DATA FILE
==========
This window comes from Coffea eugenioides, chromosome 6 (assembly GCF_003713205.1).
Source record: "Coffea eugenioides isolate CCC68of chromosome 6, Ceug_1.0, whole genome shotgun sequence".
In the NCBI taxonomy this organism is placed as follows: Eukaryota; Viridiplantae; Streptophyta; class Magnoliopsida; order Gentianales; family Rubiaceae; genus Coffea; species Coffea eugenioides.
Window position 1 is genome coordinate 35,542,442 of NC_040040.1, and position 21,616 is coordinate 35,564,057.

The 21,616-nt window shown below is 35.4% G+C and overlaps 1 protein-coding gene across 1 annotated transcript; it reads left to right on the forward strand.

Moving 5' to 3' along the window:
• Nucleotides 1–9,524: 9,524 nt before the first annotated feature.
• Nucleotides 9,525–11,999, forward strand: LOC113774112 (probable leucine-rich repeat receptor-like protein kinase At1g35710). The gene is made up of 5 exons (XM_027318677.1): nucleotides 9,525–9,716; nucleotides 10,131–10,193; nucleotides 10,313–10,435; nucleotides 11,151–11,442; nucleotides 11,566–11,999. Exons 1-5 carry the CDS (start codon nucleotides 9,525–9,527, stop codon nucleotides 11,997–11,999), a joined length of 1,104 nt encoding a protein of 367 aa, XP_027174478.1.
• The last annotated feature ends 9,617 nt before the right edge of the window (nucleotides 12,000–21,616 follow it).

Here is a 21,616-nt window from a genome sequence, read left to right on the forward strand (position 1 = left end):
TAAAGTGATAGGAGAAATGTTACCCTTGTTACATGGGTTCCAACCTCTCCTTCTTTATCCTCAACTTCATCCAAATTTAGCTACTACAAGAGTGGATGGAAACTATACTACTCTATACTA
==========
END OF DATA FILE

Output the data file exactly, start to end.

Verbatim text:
This window comes from Coffea eugenioides, chromosome 6 (assembly GCF_003713205.1).
Source record: "Coffea eugenioides isolate CCC68of chromosome 6, Ceug_1.0, whole genome shotgun sequence".
In the NCBI taxonomy this organism is placed as follows: Eukaryota; Viridiplantae; Streptophyta; class Magnoliopsida; order Gentianales; family Rubiaceae; genus Coffea; species Coffea eugenioides.
Window position 1 is genome coordinate 35,542,442 of NC_040040.1, and position 21,616 is coordinate 35,564,057.

The 21,616-nt window shown below is 35.4% G+C and overlaps 1 protein-coding gene across 1 annotated transcript; it reads left to right on the forward strand.

Moving 5' to 3' along the window:
• Nucleotides 1–9,524: 9,524 nt before the first annotated feature.
• Nucleotides 9,525–11,999, forward strand: LOC113774112 (probable leucine-rich repeat receptor-like protein kinase At1g35710). The gene is made up of 5 exons (XM_027318677.1): nucleotides 9,525–9,716; nucleotides 10,131–10,193; nucleotides 10,313–10,435; nucleotides 11,151–11,442; nucleotides 11,566–11,999. Exons 1-5 carry the CDS (start codon nucleotides 9,525–9,527, stop codon nucleotides 11,997–11,999), a joined length of 1,104 nt encoding a protein of 367 aa, XP_027174478.1.
• The last annotated feature ends 9,617 nt before the right edge of the window (nucleotides 12,000–21,616 follow it).

Here is a 21,616-nt window from a genome sequence, read left to right on the forward strand (position 1 = left end):
TAAAGTGATAGGAGAAATGTTACCCTTGTTACATGGGTTCCAACCTCTCCTTCTTTATCCTCAACTTCATCCAAATTTAGCTACTACAAGAGTGGATGGAAACTATACTACTCTATACTA